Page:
The Aiken County Public School District’s proposal for returning students to school includes sorting them into color-coded cohorts, controlling how many students are in schools based on phases, and sending home laptops for students to go completely virtual.
Parents of students in the district have additional questions they want answered about the proposed plan regarding things such as childcare, internet access in rural areas and protocols for when a child tests positive for COVID-19.
Aiken County schools are scheduled to begin Aug. 17.
“The main focus is can we do this safely,” said William White, an Aiken father of four who has a child entering first grade.
“And that’s what everybody’s focus should be, and I think they have done a good job of understanding that and focusing on that, but it’s still pretty early in all of this to say for sure that bringing them back will be safe.”
The approach proposed by the district’s Back to School Task Force would split every child in the district into cohorts. There are six color-coded cohorts in the phased approach. Students in the same household will be in the same cohort regardless of their school.
In phase one, each cohort would physically attend school one day a week. In phase two, each cohort would attend school two days per week. Phase three would be four days and phase four would be five days.
Early learners in 4K through first grade would be on an altered schedule and attend school at least three days per week.
The proposed plan also includes a virtual-only option called Aiken Innovate, where students would be taught by virtual-only teachers, remain enrolled in school with access to clubs and extracurricular activities, and be assigned a laptop and internet hotspot if needed.
White said he likes the phased approach.
“I think with the goal being to flatten the curve and knowing that eliminating a return to school entirely is not something I would personally want, I think that it is a sound approach to trying to keep things as normal as we can,” he said.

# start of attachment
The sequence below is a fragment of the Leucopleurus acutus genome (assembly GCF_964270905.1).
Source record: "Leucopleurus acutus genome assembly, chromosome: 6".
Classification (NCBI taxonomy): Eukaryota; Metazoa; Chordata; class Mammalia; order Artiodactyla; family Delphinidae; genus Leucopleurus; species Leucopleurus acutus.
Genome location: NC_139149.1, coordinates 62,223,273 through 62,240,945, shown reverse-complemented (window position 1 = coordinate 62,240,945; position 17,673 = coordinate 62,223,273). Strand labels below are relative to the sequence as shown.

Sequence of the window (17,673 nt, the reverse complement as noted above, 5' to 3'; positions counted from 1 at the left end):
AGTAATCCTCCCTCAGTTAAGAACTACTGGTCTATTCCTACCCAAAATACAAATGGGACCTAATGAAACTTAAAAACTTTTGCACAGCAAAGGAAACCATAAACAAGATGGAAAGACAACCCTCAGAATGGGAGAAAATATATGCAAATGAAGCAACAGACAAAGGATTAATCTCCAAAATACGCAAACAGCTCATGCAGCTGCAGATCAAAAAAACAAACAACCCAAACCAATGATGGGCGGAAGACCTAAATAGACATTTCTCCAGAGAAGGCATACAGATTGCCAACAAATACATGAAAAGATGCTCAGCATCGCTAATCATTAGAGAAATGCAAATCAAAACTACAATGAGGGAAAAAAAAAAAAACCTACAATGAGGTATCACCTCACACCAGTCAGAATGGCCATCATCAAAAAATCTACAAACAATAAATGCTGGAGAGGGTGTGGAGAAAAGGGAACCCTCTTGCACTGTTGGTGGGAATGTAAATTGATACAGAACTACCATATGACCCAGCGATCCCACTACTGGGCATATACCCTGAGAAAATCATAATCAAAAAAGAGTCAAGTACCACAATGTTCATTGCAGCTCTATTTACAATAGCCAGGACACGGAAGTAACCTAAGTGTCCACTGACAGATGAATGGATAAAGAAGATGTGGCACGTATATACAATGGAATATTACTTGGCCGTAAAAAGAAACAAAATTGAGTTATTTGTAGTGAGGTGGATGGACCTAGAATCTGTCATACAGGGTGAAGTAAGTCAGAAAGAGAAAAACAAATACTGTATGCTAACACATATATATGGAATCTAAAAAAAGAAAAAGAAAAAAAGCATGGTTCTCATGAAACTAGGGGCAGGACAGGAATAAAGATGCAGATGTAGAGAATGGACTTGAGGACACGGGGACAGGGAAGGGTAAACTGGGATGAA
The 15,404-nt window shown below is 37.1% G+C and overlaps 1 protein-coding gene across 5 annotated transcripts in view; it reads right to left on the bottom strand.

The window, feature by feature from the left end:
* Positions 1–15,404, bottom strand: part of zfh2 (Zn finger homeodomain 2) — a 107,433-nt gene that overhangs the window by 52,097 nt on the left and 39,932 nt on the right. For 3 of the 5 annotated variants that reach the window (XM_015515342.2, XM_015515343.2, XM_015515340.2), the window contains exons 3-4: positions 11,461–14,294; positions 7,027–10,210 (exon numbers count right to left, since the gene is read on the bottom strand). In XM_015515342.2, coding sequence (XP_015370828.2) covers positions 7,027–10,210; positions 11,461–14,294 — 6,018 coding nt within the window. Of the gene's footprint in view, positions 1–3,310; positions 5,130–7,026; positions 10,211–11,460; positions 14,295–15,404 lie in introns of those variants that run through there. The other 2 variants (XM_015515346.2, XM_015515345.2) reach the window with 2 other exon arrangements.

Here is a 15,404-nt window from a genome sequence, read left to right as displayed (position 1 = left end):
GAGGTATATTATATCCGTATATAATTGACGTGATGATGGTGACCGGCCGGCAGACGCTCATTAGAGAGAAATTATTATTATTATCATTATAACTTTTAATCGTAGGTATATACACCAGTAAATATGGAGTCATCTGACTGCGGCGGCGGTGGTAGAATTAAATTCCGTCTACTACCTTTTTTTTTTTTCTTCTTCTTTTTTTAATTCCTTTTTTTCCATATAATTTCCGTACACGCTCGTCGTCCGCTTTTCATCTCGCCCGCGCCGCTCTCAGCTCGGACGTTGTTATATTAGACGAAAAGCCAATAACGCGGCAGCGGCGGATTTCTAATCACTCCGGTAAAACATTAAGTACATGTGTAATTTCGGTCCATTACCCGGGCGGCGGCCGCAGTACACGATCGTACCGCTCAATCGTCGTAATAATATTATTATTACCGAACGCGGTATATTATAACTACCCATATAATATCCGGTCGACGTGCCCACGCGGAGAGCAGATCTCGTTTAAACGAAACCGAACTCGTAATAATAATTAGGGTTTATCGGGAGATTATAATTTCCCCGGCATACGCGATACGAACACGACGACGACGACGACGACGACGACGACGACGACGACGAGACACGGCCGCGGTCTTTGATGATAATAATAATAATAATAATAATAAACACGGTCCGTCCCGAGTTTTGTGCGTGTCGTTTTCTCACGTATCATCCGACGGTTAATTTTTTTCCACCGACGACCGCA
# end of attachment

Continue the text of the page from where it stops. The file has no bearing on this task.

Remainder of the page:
Jennifer Moseley, who has a child entering fourth grade, said her main concerns are childcare and the criteria for moving in and out of phases.
She said with the phased approach, there are going to be days the children are home, and parents who use Quest Zone or daycares are unsure of what childcare will be available.
“It kind of just leaves the parents in a really, really tight spot for those of us that have to work and don’t have time to take off and stay home with our kids,” she said.
Moseley also mentioned that on days students are doing virtual learning, working parents will be on the job all day then come home and have to teach their children.
Moseley also wants to know what the criteria would be to move up or down a phase, and how much advance notice parents will be given before a phase change, mentioning parents will have to make arrangements for children if the schools go down a phase and kids are staying home more.
District Superintendent King Laurence asked during the Tuesday meeting that people not think of the phases in a “linear fashion.”
“We use the word phase for convenience more than anything else. There are very restrictive phases where we feel like the dangers outweigh the benefits of students being back in school. Doesn’t necessarily mean that that’s what’s going to happen on Aug. 17, so I want you to keep that in mind,” he said.
“We have very nonrestrictive phases. In fact, the most nonrestrictive phase would be going back to school as normal. We want to look at all of those things and give you a look at what it would look like on Aug. 17, whichever of those phases we end up recommending and whichever ones you end up approving for us to move forward with, or a combination of those,” Laurence said.
Other parents have expressed concerns about internet access in the rural areas of the county.
The task force plans to offer assistance with access in rural areas, according to a previous Aiken Standard article.
White said he feels the planned Aug. 17 school start date is too soon to start, “until we understand more about what’s happening, considering we’ve seen upticks recently, especially in the South.”
He said he’d like to see that date pushed back to allow for some “breathing room” and additional planning.
The district’s approach includes daily cleaning, plus intensive cleaning on specific days.
White said sanitation of the schools is going to be tricky, and he hopes the teachers receive some training on how to help students with that. He also said the parents are going to have to be involved with helping kids understand, too.
The plan presented by the Back to School task force on Tuesday is merely a draft. The school board will consider the plan during its Tuesday, July 14, meeting and will also receive a closed session legal briefing on re-opening, according to an agenda posted online.
The 6 p.m. meeting will be open to the public, and people who plan to attend in person should arrive at the district office early as capacity will be limited to ensure social distancing. The meeting will also be streamed live on the district’s website.